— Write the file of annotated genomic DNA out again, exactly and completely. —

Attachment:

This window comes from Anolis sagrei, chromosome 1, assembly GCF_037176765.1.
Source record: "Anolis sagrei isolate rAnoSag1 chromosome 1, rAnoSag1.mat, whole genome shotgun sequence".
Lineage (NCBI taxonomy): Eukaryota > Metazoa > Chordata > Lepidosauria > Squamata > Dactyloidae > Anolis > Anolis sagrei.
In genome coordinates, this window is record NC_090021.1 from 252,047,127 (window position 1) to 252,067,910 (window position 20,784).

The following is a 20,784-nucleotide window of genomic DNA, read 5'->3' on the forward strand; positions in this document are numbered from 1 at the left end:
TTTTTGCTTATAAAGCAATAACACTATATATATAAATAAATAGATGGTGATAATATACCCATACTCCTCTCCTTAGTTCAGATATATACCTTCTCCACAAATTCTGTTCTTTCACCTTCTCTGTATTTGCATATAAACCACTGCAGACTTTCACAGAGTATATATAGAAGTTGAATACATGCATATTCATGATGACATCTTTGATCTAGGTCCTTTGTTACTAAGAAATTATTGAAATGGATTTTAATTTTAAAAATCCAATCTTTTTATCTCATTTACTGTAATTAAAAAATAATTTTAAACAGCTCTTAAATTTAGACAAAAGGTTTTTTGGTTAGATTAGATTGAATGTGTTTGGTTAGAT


This window comes from Anolis sagrei, chromosome 1, assembly GCF_037176765.1.
Source record: "Anolis sagrei isolate rAnoSag1 chromosome 1, rAnoSag1.mat, whole genome shotgun sequence".
Lineage (NCBI taxonomy): Eukaryota > Metazoa > Chordata > Lepidosauria > Squamata > Dactyloidae > Anolis > Anolis sagrei.
In genome coordinates, this window is record NC_090021.1 from 252,047,127 (window position 1) to 252,067,910 (window position 20,784).

The following is a 20,784-nucleotide window of genomic DNA, read 5'->3' on the forward strand; positions in this document are numbered from 1 at the left end:
TTTTTGCTTATAAAGCAATAACACTATATATATAAATAAATAGATGGTGATAATATACCCATACTCCTCTCCTTAGTTCAGATATATACCTTCTCCACAAATTCTGTTCTTTCACCTTCTCTGTATTTGCATATAAACCACTGCAGACTTTCACAGAGTATATATAGAAGTTGAATACATGCATATTCATGATGACATCTTTGATCTAGGTCCTTTGTTACTAAGAAATTATTGAAATGGATTTTAATTTTAAAAATCCAATCTTTTTATCTCATTTACTGTAATTAAAAAATAATTTTAAACAGCTCTTAAATTTAGACAAAAGGTTTTTTGGTTAGATTAGATTGAATGTGTTTGGTTAGAT